BYU-Toledo fb Sitake stare

With early losses to Utah and Washington, it was pretty clear this wasn’t going to be a special season for BYU football.

You know, one of those undefeated regular season numbers pulled off by Hawaii a few years ago. Or even a one-loss regular season that would lead to a possible New Year’s bowl game.

The 2019 campaign still could have been a strong season with nine or ten wins, a season that would have Cougar fans believing that better things were on the way.

And then Saturday happened.

This BYU football team is headed down the path of indifferent mediocrity … again.

The 2-2 start was accepted because the games were all played against Power 5 opponents. Sure, wins at Tennessee and at home against USC are positive, but blowout losses to Utah and Washington, coupled with a road loss to a MAC team, pushes all optimism out the window.

This Cougar team is just not great. Five games show very clearly that BYU is just … dull. Not sharp, not promising, not exceptional in any way. Just … meh.

“Meh” isn’t a way to build your program. “Meh” doesn’t create any kind of forward momentum. “Meh” means a half-filled LaVell Edwards Stadium in November.

“Meh” gets people fired.

BYU fans want wins, but they also want to believe the Cougars are getting better.

Anybody believe that after Saturday?

The 28-21 loss to Toledo was a game that was there for the taking. It’s an embarrassing loss, not because the Rockets weren’t a worthy opponent but because the Cougars are playing so far below their potential and leaving so many opportunities unfinished.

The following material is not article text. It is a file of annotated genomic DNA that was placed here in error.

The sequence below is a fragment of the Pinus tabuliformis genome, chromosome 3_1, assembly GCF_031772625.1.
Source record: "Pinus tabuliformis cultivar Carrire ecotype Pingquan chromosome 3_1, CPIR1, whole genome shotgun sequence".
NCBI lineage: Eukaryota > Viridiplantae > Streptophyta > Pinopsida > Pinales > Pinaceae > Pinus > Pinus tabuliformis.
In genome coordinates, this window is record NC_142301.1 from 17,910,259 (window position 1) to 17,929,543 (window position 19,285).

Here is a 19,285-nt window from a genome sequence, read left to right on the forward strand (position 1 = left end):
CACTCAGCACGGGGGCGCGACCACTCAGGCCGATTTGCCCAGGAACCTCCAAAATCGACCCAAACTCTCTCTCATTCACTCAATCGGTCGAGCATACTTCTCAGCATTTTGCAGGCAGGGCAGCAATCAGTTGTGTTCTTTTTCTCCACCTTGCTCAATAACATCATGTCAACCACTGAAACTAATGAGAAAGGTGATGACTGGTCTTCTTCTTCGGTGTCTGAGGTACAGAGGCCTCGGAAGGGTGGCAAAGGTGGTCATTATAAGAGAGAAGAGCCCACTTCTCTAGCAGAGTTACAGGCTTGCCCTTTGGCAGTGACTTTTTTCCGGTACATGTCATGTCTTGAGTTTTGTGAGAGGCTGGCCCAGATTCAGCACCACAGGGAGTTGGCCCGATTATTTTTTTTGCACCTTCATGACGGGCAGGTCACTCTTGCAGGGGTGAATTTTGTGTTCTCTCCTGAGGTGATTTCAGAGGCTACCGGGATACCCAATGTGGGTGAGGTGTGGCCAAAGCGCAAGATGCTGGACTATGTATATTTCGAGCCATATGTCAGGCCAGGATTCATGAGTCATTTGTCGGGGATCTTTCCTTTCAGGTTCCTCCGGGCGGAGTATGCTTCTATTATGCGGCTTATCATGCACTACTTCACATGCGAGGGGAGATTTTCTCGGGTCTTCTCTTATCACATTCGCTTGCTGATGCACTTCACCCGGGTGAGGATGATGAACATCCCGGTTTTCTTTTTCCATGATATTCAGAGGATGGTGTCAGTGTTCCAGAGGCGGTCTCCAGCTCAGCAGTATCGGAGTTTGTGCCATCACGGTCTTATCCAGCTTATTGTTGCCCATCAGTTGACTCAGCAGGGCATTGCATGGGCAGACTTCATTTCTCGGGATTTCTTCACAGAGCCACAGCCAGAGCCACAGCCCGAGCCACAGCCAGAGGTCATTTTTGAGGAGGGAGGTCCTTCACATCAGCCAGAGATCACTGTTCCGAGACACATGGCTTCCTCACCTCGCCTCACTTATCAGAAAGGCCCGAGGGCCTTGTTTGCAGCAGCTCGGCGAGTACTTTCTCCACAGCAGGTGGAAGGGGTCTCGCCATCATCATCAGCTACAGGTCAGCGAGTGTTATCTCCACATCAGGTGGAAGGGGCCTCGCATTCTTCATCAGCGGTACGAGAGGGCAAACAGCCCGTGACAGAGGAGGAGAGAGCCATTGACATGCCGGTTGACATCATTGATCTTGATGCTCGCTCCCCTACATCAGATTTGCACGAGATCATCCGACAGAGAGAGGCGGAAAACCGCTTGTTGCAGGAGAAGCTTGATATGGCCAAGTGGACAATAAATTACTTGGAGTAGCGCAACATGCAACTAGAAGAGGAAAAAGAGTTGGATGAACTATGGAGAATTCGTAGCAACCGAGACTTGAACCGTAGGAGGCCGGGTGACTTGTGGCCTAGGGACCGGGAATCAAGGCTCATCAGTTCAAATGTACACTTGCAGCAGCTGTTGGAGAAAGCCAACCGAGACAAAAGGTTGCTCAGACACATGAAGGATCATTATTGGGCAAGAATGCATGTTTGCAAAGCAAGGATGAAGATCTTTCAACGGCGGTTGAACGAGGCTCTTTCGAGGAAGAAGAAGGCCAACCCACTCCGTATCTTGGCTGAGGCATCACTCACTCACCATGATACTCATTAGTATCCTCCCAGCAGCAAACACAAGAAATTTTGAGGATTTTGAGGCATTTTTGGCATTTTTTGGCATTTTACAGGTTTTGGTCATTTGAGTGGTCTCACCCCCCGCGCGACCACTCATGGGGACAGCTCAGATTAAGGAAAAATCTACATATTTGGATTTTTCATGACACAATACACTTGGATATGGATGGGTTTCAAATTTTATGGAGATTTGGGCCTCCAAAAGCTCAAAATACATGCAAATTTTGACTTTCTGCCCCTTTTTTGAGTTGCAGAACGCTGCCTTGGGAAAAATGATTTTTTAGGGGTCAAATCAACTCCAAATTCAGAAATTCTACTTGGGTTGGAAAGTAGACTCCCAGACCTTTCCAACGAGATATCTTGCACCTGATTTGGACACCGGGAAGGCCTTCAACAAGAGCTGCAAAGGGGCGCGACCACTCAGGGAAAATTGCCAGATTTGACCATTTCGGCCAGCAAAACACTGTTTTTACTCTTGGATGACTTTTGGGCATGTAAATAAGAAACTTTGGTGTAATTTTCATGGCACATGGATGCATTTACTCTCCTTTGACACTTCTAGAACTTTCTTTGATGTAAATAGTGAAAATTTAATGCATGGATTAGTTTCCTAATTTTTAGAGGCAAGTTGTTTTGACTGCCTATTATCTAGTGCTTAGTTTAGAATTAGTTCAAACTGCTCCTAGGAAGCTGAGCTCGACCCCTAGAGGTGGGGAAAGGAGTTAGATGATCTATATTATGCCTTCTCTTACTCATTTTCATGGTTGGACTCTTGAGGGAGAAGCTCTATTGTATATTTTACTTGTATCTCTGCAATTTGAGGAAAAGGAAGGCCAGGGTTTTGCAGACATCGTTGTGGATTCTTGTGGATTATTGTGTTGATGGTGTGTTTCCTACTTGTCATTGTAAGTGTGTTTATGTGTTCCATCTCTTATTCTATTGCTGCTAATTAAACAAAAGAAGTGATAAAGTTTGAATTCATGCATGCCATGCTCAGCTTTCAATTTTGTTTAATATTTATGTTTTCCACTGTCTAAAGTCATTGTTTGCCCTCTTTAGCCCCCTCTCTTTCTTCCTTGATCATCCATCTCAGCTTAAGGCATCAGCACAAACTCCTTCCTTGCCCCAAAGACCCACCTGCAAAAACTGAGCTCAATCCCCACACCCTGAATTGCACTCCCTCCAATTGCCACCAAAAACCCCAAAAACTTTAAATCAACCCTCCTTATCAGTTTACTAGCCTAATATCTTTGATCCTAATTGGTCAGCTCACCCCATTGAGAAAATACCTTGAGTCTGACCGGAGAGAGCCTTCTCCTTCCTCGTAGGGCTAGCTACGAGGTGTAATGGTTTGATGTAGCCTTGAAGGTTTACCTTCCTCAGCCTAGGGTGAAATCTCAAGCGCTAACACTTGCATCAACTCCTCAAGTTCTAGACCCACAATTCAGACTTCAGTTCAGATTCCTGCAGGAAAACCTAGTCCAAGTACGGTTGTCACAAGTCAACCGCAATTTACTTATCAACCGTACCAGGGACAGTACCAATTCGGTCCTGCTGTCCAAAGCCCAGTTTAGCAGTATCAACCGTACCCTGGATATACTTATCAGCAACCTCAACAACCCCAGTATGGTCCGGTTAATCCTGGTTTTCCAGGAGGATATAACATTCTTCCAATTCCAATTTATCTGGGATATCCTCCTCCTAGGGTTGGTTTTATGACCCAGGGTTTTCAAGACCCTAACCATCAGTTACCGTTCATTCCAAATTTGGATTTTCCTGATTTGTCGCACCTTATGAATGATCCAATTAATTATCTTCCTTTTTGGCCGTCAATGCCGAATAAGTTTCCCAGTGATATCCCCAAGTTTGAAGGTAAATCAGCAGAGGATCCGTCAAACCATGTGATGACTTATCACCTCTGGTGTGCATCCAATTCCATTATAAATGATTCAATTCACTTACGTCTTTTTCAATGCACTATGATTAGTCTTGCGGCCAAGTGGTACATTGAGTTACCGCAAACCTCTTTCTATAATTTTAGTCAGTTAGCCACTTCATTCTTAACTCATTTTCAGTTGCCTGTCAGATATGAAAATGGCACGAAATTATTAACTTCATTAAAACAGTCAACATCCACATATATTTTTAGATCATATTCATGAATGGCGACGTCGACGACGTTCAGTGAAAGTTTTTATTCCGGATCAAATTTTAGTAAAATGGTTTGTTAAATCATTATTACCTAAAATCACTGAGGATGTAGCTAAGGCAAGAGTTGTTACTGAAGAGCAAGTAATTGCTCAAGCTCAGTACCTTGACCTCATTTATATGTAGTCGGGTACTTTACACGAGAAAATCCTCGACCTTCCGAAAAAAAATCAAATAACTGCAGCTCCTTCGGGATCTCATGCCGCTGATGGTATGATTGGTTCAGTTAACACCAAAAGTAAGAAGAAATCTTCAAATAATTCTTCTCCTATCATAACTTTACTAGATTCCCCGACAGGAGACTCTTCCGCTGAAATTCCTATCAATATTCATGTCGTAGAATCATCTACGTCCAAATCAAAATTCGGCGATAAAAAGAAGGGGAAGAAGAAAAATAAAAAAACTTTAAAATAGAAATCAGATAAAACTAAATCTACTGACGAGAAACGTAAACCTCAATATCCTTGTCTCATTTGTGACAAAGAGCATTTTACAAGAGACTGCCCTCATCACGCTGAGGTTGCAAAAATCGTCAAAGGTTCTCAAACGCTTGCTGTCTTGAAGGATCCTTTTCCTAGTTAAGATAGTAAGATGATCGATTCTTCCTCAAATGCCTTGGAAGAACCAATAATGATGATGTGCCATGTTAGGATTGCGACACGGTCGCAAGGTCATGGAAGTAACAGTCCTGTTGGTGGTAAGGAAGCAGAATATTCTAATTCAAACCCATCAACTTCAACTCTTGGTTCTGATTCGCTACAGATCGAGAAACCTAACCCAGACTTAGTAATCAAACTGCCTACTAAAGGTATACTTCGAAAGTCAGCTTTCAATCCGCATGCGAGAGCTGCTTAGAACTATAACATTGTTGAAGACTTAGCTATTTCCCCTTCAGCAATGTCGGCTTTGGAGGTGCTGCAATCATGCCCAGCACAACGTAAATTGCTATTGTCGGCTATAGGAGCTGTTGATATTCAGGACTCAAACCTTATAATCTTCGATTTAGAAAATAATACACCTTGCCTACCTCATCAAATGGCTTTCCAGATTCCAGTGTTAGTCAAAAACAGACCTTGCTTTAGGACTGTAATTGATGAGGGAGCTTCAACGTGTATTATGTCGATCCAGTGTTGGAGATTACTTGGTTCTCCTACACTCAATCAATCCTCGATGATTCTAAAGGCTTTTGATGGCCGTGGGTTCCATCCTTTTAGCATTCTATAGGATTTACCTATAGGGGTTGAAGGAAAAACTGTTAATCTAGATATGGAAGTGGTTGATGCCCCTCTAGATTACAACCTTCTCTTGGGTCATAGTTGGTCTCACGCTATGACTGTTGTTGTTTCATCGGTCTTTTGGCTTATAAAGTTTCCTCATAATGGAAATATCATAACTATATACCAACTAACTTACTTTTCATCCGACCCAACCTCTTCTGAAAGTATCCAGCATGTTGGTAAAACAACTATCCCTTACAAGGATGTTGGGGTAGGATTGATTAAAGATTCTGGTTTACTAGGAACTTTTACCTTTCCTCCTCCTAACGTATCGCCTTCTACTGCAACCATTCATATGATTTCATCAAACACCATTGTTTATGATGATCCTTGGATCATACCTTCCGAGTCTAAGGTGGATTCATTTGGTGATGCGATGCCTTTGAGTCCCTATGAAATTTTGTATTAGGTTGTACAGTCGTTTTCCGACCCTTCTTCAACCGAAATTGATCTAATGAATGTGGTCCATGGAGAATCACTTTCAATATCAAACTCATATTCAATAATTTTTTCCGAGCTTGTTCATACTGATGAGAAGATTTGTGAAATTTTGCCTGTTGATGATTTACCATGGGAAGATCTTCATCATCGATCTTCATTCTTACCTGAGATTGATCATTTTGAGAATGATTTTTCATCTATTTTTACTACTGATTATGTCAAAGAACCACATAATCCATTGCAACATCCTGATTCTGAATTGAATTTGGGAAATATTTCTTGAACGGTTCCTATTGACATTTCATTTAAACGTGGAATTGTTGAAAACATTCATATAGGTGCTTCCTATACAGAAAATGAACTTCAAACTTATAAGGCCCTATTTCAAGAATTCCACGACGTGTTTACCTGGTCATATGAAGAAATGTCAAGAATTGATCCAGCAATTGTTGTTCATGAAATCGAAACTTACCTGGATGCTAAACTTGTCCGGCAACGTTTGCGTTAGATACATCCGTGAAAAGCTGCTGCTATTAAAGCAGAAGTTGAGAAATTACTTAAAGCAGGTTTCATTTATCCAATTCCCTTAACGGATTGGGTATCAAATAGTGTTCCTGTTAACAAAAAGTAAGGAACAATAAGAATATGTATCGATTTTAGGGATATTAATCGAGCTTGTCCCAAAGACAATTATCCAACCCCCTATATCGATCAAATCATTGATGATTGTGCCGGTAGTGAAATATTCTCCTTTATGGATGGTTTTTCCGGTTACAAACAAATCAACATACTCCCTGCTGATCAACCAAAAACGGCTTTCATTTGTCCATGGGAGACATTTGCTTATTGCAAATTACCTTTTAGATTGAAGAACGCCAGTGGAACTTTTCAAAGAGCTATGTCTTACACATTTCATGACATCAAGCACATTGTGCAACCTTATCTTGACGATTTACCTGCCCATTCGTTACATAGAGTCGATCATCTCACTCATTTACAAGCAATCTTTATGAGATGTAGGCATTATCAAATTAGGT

The halftime adjustments by Toledo’s coaches on both sides of the ball seemed to be much, much better than the ones from the BYU sideline. The Cougars couldn’t covert field goal or third-and-shorts. They dropped passes and make critical mistakes on both sides of the ball.

It’s easy to criticize BYU offensive coordinator Jeff Grimes for making bad play calls against Toledo, especially on third downs and in the red zone. But there are three parts to a successful play: The opponent’s defense, the offensive play that is called and the execution of said play. Fair to say both Grimes and his players share equally in the blame for the offensive woes. It’s a coach’s responsibility to get his players ready for a given game and this far into the season the execution should be a lot sharper. The Cougars had a season-high 455 yards but scored just 21 points.

The defense was certainly Jekyll and Hyde on Saturday. After a strong first half, the BYU D was awful in the second. Credit Toledo for attacking the edges and running its quarterback more, but it also makes you wonder what Cougar defensive coordinator Ilaisa Tuiaki was thinking going back to a three-man front against a run-heavy offense. The defense surrendered more than 200 yards on the ground for the third time in five games.

Scary thought: How close is BYU to being 0-5 right now?

The bye week comes at a time where it appears the Cougars need to break in a new starting quarterback. Zach Wilson injured the thumb on his throwing hand making a tackle on a late interception and redshirt freshman Jaren Hall handled the final BYU drive.

Hard to imagine the way the Cougars are playing that they can win in Logan against Utah State, or at home against Boise State.

There’s time for introspection and accountability from BYU players and coaches during the bye week.

They have a long way to go to convince Cougar fans that they are making any progress.

There is a lot of mediocrity in college football. It’s an elitist sport where money talks. Ten percent of the teams (if that) are serious contenders for the national title. BYU should fit into the group right below that ten percent.

Right now, they are swimming in the dregs of mediocrity.

Follow Darnell Dickson on Twitter @darnellwrites or e-mail him at

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